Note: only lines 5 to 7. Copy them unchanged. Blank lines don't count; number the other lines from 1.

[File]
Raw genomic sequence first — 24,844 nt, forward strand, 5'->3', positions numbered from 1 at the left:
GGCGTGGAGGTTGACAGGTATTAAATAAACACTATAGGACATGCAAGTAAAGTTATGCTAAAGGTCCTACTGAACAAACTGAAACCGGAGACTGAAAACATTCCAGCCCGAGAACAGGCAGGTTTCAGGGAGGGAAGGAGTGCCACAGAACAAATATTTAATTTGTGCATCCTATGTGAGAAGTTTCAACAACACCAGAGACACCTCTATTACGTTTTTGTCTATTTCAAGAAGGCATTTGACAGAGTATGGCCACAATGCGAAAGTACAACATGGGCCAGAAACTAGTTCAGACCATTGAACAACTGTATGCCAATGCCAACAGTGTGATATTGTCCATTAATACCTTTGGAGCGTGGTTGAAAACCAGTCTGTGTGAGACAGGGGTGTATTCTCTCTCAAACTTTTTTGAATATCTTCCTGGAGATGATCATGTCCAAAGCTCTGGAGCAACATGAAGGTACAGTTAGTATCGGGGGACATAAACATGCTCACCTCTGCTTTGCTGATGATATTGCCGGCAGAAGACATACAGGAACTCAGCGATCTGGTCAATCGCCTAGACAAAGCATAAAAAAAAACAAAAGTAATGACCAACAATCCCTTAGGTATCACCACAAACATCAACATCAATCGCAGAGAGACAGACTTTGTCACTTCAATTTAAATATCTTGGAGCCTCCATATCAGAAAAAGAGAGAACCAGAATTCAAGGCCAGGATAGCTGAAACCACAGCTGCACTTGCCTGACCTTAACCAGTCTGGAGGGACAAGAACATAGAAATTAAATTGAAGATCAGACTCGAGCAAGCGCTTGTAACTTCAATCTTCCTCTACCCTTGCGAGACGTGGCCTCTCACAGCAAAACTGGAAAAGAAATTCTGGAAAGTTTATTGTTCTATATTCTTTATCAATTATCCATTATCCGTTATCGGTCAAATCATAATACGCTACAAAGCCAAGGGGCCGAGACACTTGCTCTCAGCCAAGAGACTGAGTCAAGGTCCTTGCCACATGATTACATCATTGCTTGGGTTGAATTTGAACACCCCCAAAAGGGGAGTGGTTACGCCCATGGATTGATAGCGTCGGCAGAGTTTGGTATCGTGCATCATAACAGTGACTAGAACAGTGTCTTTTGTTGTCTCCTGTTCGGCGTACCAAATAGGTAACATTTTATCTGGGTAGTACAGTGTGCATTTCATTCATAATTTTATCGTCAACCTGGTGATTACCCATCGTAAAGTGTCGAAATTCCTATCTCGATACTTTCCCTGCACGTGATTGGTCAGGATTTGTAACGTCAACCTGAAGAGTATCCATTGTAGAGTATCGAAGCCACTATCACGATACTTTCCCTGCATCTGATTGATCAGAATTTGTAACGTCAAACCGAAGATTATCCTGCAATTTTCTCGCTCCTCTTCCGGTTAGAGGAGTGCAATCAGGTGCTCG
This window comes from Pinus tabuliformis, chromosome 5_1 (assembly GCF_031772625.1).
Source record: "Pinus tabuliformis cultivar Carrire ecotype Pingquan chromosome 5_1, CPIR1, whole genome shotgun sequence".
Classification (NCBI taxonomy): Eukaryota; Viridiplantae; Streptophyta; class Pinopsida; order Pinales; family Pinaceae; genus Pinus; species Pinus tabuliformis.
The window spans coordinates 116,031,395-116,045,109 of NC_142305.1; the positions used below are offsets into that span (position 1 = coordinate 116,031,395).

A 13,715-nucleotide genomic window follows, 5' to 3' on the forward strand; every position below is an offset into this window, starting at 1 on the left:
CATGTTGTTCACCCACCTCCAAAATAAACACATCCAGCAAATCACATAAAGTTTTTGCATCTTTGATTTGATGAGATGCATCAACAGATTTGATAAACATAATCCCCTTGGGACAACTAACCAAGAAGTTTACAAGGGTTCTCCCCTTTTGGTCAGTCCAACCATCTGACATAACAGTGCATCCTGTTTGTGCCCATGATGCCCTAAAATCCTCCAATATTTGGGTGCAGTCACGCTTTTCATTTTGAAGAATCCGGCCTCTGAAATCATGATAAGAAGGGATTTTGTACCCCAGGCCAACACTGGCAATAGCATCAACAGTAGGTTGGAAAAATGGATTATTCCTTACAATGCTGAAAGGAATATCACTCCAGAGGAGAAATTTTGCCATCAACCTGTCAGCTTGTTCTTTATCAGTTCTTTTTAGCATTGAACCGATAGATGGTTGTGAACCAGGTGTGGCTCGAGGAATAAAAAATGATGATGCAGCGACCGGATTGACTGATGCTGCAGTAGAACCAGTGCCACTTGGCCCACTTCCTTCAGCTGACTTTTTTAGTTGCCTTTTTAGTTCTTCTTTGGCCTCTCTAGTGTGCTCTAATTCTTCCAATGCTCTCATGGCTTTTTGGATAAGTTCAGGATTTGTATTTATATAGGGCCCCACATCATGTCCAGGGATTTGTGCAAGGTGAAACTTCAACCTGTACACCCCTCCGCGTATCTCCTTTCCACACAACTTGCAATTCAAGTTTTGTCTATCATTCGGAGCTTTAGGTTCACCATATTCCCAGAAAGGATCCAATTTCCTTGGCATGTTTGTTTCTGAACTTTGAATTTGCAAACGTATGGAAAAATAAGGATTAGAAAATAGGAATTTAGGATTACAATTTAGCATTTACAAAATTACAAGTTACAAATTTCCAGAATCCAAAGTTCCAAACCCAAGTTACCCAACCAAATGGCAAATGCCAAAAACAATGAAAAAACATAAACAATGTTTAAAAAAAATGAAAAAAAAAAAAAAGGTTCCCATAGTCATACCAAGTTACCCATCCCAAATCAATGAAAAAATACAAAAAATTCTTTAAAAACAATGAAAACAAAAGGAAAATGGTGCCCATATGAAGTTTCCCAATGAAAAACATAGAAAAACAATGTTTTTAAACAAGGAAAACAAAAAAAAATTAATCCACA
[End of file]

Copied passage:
Classification (NCBI taxonomy): Eukaryota; Viridiplantae; Streptophyta; class Pinopsida; order Pinales; family Pinaceae; genus Pinus; species Pinus tabuliformis.
The window spans coordinates 116,031,395-116,045,109 of NC_142305.1; the positions used below are offsets into that span (position 1 = coordinate 116,031,395).

A 13,715-nucleotide genomic window follows, 5' to 3' on the forward strand; every position below is an offset into this window, starting at 1 on the left: